All of the recursive algorithms we’ve studied so far are examples of single recursion and structural recursion.
- Single recursion
- Each recursive case only makes a single self-recursive call.
- Structural recursion
- Recursion that decomposes problems into structural subproblems progressing towards the base case.
In this lesson, we’ll introduce two new types of recursive algorithms: multiple recursion (now) and generative recursion (later).
- Multiple recursion
- At least one recursive case makes multiple self-recursive calls.
A classic example of multple, structural recursion is the Tower of Hanoi puzzle. Tower of Hanoi is a puzzle that consists of three rods (numbered 1, 2, and 3) and a number of disks of different sizes that can move between rods. The puzzle starts with
n disks stacked in ascending order on a start rod (rod 1) with the smallest disk at the top. The objective is to move the entire stack from the start rod (1) to the end rod (3), obeying the following rules:
- Only one disk may be moved at a time.
- Each move consists of taking the top (smallest) disk and moving it to another rod, on top of any other disks already there.
- No disk may be placed on top of a smaller disk.
Play the Tower of Hanoi game by hand for 3 disks and try to solve it in the minimum number of moves (7 moves). Can you solve the game for 4 or even 5 disks? Pay attention to structural self-similarities in moves as you play the game.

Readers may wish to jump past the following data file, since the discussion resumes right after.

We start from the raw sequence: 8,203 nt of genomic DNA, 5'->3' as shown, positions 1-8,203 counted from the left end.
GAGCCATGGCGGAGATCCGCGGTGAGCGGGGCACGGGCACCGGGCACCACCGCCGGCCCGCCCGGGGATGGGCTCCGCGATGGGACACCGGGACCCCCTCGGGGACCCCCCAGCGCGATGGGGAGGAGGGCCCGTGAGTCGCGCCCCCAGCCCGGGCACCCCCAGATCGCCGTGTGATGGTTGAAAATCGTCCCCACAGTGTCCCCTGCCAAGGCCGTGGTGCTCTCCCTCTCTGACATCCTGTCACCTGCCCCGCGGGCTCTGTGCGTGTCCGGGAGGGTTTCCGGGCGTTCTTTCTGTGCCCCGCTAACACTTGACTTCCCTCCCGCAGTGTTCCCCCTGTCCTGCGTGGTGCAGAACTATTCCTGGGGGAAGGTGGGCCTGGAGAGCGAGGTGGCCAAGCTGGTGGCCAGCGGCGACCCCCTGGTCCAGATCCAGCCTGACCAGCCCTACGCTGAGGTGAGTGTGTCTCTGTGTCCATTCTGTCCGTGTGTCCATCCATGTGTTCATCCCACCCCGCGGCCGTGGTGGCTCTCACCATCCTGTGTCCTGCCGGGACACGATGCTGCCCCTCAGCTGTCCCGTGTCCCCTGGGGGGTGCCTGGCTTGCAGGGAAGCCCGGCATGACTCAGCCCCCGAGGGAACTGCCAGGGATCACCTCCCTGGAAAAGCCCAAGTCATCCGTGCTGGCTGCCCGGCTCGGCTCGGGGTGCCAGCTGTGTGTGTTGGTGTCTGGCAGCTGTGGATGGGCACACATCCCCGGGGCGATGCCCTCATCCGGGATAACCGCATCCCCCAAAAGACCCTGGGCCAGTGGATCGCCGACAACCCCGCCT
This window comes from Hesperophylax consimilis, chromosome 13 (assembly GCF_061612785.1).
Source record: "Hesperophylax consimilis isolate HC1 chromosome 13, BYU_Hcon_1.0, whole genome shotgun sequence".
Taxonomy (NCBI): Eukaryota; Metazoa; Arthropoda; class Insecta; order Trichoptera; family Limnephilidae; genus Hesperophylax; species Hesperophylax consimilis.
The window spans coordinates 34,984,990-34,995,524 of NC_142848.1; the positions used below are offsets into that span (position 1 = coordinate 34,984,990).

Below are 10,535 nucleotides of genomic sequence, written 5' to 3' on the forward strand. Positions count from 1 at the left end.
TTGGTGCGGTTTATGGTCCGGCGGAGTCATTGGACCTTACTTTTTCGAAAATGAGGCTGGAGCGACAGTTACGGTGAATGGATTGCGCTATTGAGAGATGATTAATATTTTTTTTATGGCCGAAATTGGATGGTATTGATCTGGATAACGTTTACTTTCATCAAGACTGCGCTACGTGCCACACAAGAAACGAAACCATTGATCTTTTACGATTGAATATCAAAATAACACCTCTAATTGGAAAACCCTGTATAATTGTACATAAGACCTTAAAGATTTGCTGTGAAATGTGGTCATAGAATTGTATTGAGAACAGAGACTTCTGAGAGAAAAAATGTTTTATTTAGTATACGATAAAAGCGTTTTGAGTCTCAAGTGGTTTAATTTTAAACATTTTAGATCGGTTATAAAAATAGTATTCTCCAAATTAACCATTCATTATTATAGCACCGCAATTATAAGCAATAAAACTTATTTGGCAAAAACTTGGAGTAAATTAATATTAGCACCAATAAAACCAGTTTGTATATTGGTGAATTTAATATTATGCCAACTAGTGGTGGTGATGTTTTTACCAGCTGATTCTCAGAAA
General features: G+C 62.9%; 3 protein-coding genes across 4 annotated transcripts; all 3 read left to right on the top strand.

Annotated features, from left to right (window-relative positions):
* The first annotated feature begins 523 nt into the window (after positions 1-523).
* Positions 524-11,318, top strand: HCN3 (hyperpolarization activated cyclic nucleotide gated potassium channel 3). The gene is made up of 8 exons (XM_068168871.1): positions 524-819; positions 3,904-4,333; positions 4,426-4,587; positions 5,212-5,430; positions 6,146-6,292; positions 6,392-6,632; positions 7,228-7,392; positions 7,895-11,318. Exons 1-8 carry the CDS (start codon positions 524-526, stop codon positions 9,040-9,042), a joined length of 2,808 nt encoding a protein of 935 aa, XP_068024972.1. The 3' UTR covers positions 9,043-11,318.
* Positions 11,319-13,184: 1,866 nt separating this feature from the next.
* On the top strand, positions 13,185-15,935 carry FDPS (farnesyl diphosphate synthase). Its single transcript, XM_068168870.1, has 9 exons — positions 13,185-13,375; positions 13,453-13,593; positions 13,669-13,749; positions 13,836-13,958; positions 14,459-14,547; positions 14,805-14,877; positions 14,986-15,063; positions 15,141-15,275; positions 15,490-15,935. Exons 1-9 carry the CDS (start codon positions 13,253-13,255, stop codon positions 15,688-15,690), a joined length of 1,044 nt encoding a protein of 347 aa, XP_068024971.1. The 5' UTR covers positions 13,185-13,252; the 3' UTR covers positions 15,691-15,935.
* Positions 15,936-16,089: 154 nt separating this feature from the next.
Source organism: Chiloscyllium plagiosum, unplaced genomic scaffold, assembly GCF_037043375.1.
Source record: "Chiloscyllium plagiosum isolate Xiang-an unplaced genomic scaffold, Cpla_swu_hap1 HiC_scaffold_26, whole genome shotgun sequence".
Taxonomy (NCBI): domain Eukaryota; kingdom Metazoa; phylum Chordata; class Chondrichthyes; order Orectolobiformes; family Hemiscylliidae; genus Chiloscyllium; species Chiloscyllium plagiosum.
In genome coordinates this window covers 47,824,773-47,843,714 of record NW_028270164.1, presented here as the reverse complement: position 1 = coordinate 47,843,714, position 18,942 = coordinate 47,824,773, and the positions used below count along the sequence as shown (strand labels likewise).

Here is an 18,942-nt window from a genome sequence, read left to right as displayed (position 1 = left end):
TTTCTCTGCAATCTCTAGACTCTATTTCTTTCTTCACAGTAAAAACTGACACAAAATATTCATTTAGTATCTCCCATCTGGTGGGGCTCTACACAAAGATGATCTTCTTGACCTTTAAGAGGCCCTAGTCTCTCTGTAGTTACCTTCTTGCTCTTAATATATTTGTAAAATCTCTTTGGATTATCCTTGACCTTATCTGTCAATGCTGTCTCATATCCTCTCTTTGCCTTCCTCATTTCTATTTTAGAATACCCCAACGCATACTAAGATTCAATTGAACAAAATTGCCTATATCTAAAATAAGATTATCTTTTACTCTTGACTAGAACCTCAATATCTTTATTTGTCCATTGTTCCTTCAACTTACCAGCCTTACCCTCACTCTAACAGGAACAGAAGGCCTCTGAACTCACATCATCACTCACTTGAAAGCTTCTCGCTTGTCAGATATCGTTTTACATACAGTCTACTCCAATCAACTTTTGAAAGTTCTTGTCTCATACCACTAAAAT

Iteration can be used within a recursive algorithm to process data of arbitrary size. For example, in the
isReducible method, we used a
for loop to test out each of the different words that result from crossing-out (one at a time) each letter in the original word.
isReducible is an example of multiple recursion (
word.length() number of recursive calls) and structural recursion (each recursive call is given a shorter word).
In contrast to structural recursion, generative recursion does not necessarily decompose problems into smaller subproblems.
- Generative recursion
- Recursion on newly-generated data, rather than structural subproblems.
We’ll typically apply computer-generated randomness to generate the new data. Java’s
Random class has three useful methods.
- Returns a random (positive, zero, or negative) integer.
int nextInt(int max)
- Returns a random integer in the range from 0 (inclusive) to
- Returns a random real number in the range from 0.0 (inclusive) to 1.0 (exclusive).
- Returns a random boolean value.